- In claim seen only on local estate agents' websites, it is said that Stan Laurel and Oliver Hardy once performed at the Crouch End Hippodrome and that they stayed at the Queen's Hotel (now the Queen's Pub).[dubious ]
- Artist Richard Hamilton is said to have taken visitor Marcel Duchamp to the Queen's Pub.[dubious ]
Hornsey Station is 0.7 miles (1.1 km) to the north of Crouch End. Harringay Station is 1.1 miles (1.8 km) to the east. 1.4 miles (2.3 km) to the south is Finsbury Park Station. All three are managed and served by Great Northern.
The Gospel Oak to Barking line runs to the south of Crouch End. London Overground trains running along the line call at Crouch Hill station, 0.7 miles (1.1 km) from the centre of Crouch End. The London Overground links the area directly to Upper Holloway and Gospel Oak in the west, and to Harringay, South Tottenham, Walthamstow, and Barking in the east.
Crouch End is not directly connected to the tube network, but nearby stations include:
London Buses routes 41, 91, W3, W5, and W7 run through Crouch End.
Cycling and walking
The Parkland Walk is a shared use path that runs along the southern rim of Crouch End; it follows the course of the railway line that ran between Finsbury Park and Alexandra Palace, through Stroud Green, Crouch End, Highgate and Muswell Hill.
The path runs predominantly in a cutting through the former Crouch End railway station. Step-free access to Parkland Walk can be found near the summit of Crouch Hill, with access ramps provided for cyclists, wheelchair users and pushchairs.
The Parkland Walk is part of the Capital Ring route, which is signposted.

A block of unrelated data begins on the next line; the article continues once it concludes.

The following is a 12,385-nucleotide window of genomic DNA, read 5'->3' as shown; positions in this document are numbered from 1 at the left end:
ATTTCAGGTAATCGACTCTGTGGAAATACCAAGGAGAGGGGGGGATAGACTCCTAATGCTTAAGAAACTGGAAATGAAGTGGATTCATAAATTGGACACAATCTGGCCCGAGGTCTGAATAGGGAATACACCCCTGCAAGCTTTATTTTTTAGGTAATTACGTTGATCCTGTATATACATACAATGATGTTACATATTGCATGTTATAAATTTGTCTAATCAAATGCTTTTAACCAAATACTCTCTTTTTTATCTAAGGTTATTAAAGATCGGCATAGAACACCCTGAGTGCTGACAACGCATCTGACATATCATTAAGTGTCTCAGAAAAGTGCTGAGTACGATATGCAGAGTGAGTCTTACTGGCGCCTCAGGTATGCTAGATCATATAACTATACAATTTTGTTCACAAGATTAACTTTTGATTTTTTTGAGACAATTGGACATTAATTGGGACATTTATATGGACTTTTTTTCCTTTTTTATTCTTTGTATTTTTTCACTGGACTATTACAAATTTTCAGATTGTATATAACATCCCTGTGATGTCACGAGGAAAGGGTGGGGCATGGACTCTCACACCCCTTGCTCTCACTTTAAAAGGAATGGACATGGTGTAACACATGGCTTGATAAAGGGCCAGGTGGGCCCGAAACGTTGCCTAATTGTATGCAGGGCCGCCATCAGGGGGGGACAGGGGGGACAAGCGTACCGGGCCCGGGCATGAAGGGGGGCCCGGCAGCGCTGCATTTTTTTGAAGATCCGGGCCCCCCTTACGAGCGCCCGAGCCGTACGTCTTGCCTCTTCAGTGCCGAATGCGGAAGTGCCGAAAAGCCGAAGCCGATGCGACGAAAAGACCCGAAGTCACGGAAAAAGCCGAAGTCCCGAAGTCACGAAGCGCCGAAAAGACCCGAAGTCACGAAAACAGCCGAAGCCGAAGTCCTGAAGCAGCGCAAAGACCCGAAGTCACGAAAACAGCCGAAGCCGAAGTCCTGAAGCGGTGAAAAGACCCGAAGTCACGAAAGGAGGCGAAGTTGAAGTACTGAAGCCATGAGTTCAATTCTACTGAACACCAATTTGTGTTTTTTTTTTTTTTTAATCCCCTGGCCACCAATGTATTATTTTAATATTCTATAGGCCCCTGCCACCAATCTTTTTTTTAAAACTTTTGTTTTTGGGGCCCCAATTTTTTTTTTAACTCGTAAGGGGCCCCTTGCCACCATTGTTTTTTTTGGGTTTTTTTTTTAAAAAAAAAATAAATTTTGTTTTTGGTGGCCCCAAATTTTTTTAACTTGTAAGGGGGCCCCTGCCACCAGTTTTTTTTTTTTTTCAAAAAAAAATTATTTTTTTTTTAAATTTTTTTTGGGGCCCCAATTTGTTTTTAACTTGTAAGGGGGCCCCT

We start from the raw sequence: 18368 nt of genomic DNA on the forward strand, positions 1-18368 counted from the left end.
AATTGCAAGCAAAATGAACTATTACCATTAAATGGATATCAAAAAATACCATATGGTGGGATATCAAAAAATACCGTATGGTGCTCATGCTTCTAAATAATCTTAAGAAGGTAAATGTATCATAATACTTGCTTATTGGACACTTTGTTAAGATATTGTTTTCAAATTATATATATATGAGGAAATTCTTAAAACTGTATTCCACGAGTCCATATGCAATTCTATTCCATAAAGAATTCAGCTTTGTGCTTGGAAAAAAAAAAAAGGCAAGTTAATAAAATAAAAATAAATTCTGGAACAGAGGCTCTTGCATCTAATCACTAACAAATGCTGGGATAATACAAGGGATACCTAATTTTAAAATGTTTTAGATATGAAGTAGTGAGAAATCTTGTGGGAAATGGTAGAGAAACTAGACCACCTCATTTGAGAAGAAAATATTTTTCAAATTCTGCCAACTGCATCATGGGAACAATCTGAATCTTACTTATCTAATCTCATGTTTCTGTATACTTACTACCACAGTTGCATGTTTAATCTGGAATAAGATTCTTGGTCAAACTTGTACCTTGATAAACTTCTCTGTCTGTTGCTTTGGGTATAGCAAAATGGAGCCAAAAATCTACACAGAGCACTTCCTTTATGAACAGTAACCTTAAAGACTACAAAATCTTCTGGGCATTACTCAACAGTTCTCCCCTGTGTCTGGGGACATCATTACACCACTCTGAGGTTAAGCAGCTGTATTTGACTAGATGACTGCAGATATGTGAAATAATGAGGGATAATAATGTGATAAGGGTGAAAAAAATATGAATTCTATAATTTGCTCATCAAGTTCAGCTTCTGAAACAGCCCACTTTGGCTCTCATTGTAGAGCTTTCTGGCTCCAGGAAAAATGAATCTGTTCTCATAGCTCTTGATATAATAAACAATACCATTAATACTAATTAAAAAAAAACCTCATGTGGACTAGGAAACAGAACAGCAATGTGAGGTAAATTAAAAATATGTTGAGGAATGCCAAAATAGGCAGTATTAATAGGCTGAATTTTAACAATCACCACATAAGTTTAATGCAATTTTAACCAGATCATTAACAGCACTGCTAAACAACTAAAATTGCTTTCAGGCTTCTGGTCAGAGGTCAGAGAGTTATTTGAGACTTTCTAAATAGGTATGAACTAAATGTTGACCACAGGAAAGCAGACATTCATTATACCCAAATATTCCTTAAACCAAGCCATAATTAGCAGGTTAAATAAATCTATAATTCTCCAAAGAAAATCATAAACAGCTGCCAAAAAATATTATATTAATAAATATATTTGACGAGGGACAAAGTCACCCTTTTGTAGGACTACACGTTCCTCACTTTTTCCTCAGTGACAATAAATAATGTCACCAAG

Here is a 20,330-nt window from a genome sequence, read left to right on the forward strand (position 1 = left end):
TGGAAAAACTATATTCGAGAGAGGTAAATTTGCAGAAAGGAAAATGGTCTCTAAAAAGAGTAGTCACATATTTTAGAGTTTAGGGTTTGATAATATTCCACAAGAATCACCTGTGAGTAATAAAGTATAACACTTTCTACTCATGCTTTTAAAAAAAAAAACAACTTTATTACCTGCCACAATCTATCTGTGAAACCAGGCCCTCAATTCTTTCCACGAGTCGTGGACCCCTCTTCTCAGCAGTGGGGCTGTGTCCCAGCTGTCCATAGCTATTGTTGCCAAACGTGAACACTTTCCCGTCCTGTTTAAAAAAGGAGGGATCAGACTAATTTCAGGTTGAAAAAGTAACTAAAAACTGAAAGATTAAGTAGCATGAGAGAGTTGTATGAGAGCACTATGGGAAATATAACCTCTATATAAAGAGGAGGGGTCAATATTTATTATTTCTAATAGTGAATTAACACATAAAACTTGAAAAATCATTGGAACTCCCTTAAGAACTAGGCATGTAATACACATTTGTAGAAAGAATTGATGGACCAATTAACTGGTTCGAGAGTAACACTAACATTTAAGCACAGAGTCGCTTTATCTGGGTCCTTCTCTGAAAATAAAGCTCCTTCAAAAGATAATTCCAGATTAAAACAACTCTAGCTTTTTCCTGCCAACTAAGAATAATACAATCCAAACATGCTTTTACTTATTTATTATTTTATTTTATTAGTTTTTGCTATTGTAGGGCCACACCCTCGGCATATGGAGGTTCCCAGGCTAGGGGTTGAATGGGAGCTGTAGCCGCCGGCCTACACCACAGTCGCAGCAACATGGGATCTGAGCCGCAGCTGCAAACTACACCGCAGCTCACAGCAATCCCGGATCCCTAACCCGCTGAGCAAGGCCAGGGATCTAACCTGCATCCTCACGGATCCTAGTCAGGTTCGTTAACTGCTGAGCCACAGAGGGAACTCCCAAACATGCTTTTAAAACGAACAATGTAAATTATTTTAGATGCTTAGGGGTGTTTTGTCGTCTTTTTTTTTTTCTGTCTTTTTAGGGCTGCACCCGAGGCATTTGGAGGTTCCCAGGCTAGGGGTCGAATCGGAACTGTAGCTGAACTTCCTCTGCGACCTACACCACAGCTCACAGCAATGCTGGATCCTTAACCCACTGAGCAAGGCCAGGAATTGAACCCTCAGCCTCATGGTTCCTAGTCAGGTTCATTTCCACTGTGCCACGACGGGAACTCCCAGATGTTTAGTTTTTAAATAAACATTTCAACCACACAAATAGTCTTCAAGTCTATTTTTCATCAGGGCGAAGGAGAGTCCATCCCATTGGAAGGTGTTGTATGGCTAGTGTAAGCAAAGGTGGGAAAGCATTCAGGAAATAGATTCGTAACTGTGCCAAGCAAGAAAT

- Hornsey (parish) for the ecclesiastical and local government unit of which Crouch End was part from medieval times to 1867
- Municipal Borough of Hornsey for the local government unit of which Crouch End was part from 1903–1965
- ^ "Haringey Ward population 2011". Neighbourhood Statistics. Office for National Statistics. Archived from the original on 23 October 2016. Retrieved 22 October 2015.
- ^ "BBC Four - Pubs, Ponds and Power: The Story of the Village, Series 1, London". BBC. Retrieved 17 July 2022.
- ^ "How London's Hills Got Their Names". Londonist. 28 April 2016. Retrieved 7 October 2020.
- ^ "Crouch End, Haringey". Hidden London. Retrieved 23 January 2018.
- ^ Mills, A. D. (2010). A Dictionary of London Place-Names. Oxford. pp. 67-68. ISBN 9780199566785.
- ^ "John Norden's map of Middlesex". Jonathan Potter Ltd. Retrieved 16 December 2017.
- ^ A P Baggs, Diane K Bolton, M A Hicks and R B Pugh, "Hornsey, including Highgate: Growth before the mid 19th century", in A History of the County of Middlesex: Volume 6, Friern Barnet, Finchley, Hornsey With Highgate, ed. T F T Baker and C R Elrington (London, 1980), pp. 107-111. British History Online http://www.british-history.ac.uk/vch/middx/vol6/pp107-111 [accessed 12 August 2018].
- ^ The transcribed 1829–1848 diaries of William Copeland Astbury describe in great detail London life of the period, including walks to Crouch End.[disputed ]
- ^ Map showing Crouch End boundaries as defined for the establishment of the Crouch End Neighbourhood Forum and Copy of final application for the establishment of the forum